This is a followup article to Part 1 and a response to the Texas Bowl being cancelled due to COVID-19. Don Blas de Lezo was an admiral from the Basque part of Spain, born 1689. In those days, Europe was known for a lot of international royal marriages and diplomatic turmoil. During that time, England was out to take Spanish possessions in the Americas as repayment for alleged broken promises. Today we will talk about the Battle of Cartagena de Indias, 1741.
By the way, when I use the term “Don”, I use it in the Spanish sense. “Don” kinda means “Mr”. Actually, there is no direct translation, as far as I know. In any case, it is a title of respect. When I presented a paper in Madrid back in 1993, the Spanish called me “Don Richard”. I kinda liked that.
Cartagena is a city on the coast of northern Colombia and the army there was led by Don Blas. England had sent Admiral Edward Vernon (you know, Mt. Vernon) to Cartagena to sack the city and take all the loot out of Fort San Lazaro, otherwise known as Castillo de San Felipe. Cartagena was an important port for Spain since much treasure from South America was transported to Cartagena, then shipped to Havana, Cuba. From Havana, the goods would link up with other Spanish ships and convoy to Spain.
The job for Vernon was not going to be easy. Apparently, the Spanish had done their homework and made sure that the only way to get to the Castillo de San Felipe was through Boca Chica, and thereby follow a tortuous route to the Fort. The English had about 30,000 troops, while the Spanish had around 3,000. If I were Don Blas, I would have said, “This is hopeless”.
The city of Cartagena was well fortified with high seawalls and plenty of canon. I have been to Cartagena. These fortifications are extremely impressive.
To the south, were 2 channels that lead to the Bay (Bahia in Spanish) of Cartagena. The first channel, Boca Grande, was too shallow for navigation. Thus, the obvious choice was Boca Chica. The problem was that Boca Chica was protected by 2 forts and battleships. To make things worse, the channel was very narrow, so Don Blas sunk a Spanish ship right in the middle of it and stretched a huge iron chain across the channel too.
The English finally broke through Boca Chica, then started a land attack, marching overland to the rear of the Fort. The Spanish badgered them all the way. From personal experience, I can tell you that Cartagena is a hot and damp place, with lots of mosquitos. The conflict was staged between March and May, so you can just imagine.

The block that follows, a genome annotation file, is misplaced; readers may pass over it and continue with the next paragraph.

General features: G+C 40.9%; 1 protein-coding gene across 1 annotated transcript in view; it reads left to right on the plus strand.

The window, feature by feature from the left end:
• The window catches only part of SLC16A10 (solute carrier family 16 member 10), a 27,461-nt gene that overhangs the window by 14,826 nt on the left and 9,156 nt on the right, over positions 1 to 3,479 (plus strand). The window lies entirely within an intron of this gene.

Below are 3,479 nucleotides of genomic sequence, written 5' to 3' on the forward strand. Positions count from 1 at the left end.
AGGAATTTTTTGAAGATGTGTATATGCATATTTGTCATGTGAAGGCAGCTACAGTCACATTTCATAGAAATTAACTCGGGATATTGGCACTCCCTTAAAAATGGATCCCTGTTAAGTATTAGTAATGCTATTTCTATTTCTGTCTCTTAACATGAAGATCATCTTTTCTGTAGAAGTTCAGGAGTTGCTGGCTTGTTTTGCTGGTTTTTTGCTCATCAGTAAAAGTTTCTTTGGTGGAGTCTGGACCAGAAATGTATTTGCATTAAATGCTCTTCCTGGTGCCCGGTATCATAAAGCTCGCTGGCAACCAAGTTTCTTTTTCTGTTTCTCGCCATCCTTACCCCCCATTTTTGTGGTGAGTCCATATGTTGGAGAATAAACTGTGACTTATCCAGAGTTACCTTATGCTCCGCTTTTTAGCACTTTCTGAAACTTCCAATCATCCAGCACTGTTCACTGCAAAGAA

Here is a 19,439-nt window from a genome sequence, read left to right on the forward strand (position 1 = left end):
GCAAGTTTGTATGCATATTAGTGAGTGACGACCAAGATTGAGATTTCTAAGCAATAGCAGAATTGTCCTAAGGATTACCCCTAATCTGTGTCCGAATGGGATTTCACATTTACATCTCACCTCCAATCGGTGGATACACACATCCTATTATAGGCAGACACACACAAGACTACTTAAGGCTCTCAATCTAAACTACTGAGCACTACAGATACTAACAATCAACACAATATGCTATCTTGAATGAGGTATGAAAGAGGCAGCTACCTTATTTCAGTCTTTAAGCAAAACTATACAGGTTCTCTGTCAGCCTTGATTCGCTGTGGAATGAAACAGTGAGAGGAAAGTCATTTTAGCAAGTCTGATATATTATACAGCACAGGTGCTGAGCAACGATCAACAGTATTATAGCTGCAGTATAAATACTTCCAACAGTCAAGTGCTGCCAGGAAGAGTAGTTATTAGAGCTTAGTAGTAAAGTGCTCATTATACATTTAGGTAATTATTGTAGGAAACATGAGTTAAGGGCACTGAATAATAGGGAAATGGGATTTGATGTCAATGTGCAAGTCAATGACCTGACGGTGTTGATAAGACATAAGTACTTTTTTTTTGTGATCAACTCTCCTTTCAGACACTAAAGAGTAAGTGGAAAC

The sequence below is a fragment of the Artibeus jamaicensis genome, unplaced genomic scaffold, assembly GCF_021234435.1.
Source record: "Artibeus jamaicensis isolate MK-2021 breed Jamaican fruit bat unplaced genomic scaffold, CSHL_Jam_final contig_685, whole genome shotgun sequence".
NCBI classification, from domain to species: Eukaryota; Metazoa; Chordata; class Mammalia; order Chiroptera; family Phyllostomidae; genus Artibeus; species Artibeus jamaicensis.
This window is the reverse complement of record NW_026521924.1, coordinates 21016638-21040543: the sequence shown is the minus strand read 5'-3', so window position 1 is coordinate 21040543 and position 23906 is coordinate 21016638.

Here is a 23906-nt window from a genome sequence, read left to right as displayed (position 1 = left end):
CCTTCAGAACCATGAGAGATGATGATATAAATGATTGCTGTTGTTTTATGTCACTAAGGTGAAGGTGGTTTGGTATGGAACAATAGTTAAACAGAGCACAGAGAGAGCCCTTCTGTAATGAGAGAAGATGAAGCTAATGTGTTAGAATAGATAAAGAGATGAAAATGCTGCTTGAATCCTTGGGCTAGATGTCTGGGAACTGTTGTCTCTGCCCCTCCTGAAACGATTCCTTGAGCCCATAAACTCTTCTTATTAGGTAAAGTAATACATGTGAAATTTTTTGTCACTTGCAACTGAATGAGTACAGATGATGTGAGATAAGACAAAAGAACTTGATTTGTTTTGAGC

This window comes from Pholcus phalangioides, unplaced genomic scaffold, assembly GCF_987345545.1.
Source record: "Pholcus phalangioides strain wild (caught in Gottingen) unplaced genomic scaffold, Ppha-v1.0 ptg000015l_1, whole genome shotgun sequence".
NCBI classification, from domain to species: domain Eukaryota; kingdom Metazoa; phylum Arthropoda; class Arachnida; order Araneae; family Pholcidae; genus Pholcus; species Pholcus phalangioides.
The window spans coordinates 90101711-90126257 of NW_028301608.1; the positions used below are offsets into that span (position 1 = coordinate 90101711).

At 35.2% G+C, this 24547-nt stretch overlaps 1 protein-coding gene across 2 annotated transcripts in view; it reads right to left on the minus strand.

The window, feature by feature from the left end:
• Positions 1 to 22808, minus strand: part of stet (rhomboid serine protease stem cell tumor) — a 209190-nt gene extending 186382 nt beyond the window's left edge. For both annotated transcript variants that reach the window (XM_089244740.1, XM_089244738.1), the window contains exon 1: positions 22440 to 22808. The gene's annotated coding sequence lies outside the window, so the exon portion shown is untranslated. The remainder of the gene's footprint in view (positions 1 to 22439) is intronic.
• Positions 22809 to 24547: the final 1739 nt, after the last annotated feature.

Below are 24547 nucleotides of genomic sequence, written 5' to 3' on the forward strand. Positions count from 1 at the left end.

Vernon’s troops occupied a large hill (cerro in Spanish) right behind the Fort called La Popa. I have been there; and although when I was there in 1991 it was a slum, nevertheless, the hill towers over the city. Unfortunately, Vernon had lost his military engineer and could not setup canon for a barrage. The English troops attacked in the early morning hours, over land.
By now, the English were so worn down from battle, mosquitos, and disease, that they could not muster enough force to take the Fort. I have been to the Castillo de San Felipe. This Spanish fort is the largest of its kind that I have ever seen in the Western Hemisphere. The one in San Juan, Puerto Rico, might compare; but I don’t think so. I will not even put up pictures of it because you just have to be there to see it. The Fort served as a setting for the movie “The Adventurers” (1970).
To say the least, Vernon packed it up and went home. In 1991, I read that Don Blas was killed in the battle. However, the internet says he died later of disease. Don Blas was a guy who fought with only one eye, one arm, and one leg due to injuries in previous battles. He was a tough man and a testament to our former greatness – before COVID-19. If Don Blas were here today, he would say, “DON’T QUIT”.